Los togados y estatuas vestidas de Barcino

Translated title of the contribution: Togati and dressed statues from Barcino

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© 2018 CSIC. This article analyses in detail the dressed statues and that wearing the toga of Barcino preserved until the present. The objective is to obtain an overview of these productions and to place them at the level of knowledge that has long been on other productions from this colony, such as portraits or epigraphy. In addition, it is intended to clarify the chronological controversies published so far on a part of this material. In total there are 16 pieces, 10 of which wear the toga, one dresses tunic, 2 represent female statues according to the Schulterbausch-typus and 3 more correspond to remains of various statues: a right hand, a plinth with a pair of calcei and a fragment of tunic or chiton. The iconographic and stylistic studies of these pieces in relation to the historical context in which they were made and the consideration of their stone material, mostly of Montjuïc sandstone, has led to conclusions about the production and use of the sculpture in Barcino. The use of these statues is verified during the first century AD and the survival in them of triumviral models also is confirmed during the course of the Julius-Claudius period, mainly in the representations destined to the funeral context. Local creations are determined to adapt the received models to the exhibition environment of concrete sculptures, but in general a high respect to the metropolitan iconographic language can be observed, which is received through italic currents and through the south east of Gaul. The high reach of these influences on the productions from Barcino determines the support of its artisans on the tradition and that of the costumers on the established codes to express messages of prestige and self-representation.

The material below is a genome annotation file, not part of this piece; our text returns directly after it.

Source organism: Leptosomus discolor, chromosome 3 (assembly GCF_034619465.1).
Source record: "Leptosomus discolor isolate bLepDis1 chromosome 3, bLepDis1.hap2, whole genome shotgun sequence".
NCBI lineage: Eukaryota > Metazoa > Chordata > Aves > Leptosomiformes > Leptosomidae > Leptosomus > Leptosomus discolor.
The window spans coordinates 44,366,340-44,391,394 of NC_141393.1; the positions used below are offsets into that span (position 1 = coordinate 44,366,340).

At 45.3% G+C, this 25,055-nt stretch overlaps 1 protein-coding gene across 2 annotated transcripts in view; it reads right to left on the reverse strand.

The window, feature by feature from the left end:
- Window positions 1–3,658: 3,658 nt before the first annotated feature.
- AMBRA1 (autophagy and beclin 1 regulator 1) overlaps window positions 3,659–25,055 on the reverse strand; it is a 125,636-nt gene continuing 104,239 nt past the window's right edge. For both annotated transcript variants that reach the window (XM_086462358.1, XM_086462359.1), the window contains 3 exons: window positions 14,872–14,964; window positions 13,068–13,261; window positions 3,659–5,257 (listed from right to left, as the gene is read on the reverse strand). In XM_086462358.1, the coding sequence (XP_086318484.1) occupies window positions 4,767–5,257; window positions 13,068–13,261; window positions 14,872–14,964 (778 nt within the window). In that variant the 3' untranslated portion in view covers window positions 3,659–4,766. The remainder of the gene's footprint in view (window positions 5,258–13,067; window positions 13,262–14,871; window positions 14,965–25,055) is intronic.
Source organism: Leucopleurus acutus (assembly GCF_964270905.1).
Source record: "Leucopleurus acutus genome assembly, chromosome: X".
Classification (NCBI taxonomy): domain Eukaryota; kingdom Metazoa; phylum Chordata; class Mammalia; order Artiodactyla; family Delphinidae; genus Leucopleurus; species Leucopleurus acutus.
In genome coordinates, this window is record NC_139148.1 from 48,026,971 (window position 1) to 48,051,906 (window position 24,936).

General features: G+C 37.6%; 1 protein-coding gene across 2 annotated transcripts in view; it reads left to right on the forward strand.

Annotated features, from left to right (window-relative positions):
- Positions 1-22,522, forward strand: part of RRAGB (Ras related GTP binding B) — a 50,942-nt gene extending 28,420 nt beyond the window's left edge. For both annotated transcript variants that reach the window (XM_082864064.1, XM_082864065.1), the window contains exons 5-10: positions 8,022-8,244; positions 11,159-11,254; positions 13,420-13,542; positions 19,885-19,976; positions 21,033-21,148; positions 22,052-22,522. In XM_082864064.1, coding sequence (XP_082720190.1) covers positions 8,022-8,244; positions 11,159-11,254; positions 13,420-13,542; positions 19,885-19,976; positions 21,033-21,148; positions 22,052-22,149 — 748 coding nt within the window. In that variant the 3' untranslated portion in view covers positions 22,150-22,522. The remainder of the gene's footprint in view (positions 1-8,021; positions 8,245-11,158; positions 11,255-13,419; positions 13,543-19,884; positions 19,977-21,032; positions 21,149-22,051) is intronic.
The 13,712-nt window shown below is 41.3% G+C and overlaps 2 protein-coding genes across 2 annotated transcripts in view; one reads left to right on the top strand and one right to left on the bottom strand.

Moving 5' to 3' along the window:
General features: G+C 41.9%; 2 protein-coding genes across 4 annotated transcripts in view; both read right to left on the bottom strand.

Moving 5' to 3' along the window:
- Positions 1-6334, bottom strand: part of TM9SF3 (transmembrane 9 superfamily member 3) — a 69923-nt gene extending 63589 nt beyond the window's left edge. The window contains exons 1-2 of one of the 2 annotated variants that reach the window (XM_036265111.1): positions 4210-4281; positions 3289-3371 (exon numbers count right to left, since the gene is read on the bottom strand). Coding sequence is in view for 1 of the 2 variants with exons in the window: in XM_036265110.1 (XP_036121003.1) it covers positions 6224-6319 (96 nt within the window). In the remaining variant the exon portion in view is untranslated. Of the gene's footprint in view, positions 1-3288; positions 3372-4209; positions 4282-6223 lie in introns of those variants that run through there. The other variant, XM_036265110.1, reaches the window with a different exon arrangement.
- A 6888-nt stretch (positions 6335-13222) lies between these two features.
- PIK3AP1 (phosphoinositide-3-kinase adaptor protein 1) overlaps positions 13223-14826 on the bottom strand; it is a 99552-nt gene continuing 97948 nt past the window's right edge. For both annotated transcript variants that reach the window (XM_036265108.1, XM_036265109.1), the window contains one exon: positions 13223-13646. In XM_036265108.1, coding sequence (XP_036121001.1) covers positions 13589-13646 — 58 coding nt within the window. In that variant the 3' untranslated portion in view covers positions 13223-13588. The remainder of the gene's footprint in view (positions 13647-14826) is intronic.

Translated title of the contributionTogati and dressed statues from Barcino
Original languageSpanish
Pages (from-to)243-263
JournalArchivo Español de Arqueología (ISSN 0066-6742)
Issue number91
Publication statusPublished - 1 Jan 2018


  • Decorative sculpture
  • Funerary sculpture
  • Montjuïc sandstone
  • Provincial Roman sculpture
  • Reused material
  • Roman art


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